India has done it again. The country’s economy outpaced all other major markets during the most recent quarter, further cementing its reputation as a bright spot in an otherwise gloomy world economy.
India’s gross domestic product expanded by 7.9% in the quarter ended March 31, a better-than-expected performance that trumps the 6.7% growth posted by China’s slowing economy over the same period.
Yet as Prime Minister Narendra Modi celebrates his second anniversary in office, there is growing unease over India’s prospects. Some have called into question the validity of the country’s GDP statistics, which have diverged from other indicators. Industrial production and investment spending fell at the end of 2015, and exports remain weak.
Some critics argue that economic reality is being disguised by low oil prices, which have slashed India’s huge energy import bill.
“Another set of remarkably strong GDP data will do little to dispel doubts about the quality of the official national accounts numbers,” said Shilan Shah of Capital Economics.
Modi, leader of the Hindu nationalist Bharatiya Janata Party, has generated huge amounts of buzz around India’s economy. As prime minister, he has spent huge amounts of political capital trying to push common sense economic reforms through parliament.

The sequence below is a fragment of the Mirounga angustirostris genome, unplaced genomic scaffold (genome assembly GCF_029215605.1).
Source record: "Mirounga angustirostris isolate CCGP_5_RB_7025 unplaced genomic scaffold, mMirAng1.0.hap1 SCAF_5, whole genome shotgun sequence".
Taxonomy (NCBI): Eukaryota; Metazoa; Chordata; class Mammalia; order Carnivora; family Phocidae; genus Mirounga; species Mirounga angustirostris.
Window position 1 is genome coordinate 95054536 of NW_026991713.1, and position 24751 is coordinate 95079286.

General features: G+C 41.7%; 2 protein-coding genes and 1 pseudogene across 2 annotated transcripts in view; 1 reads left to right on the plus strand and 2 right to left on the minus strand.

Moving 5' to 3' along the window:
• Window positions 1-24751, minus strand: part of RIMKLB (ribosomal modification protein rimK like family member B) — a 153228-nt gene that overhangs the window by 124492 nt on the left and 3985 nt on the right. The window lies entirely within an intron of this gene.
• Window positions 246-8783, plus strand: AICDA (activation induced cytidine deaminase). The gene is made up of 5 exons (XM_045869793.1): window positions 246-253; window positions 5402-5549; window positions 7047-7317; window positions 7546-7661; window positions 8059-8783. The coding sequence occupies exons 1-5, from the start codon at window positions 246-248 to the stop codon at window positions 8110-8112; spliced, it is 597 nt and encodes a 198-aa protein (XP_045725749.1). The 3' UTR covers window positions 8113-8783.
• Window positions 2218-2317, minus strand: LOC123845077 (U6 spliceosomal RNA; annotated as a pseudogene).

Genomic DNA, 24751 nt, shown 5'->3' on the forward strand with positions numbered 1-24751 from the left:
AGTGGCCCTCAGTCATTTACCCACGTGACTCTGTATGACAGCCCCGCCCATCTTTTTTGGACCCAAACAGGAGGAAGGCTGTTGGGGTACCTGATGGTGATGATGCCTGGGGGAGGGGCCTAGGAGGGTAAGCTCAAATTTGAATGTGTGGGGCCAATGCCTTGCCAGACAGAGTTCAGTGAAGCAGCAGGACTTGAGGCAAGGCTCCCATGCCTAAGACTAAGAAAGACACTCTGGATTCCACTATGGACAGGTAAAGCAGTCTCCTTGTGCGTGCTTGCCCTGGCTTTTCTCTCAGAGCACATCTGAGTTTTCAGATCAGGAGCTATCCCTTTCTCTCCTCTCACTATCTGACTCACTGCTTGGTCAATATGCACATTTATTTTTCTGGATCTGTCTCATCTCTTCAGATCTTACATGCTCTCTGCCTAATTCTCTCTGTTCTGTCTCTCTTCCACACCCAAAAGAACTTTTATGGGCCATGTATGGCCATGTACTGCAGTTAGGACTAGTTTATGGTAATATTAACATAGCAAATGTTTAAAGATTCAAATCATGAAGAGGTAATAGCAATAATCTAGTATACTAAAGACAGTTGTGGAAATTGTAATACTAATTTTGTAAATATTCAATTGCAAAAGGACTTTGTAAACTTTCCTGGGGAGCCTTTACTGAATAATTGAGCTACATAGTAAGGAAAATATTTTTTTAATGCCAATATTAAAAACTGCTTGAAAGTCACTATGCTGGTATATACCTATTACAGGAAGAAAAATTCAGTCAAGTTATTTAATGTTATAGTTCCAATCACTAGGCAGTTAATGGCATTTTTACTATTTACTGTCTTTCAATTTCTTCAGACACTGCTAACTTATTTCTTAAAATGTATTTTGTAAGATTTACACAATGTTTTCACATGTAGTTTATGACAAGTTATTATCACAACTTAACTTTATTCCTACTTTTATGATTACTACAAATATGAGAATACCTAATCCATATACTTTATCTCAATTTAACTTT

Modi has also packed his schedule with foreign trips, during which he exhorts global companies to “Make in India.”
Yet many promised reforms have failed to materialize. A proposal to establish a nationwide sales tax has languished in a divided parliament, leaving India’s byzantine system of state duties in place.
Another of Modi’s priorities — reducing red tape for small businesses — has scarcely progressed. India ranks 130th in a World Bank index measuring the regulatory burden on small firms, an improvement of just four spots from 2015. The country’s infrastructure remains woefully inadequate, and will take decades to upgrade.
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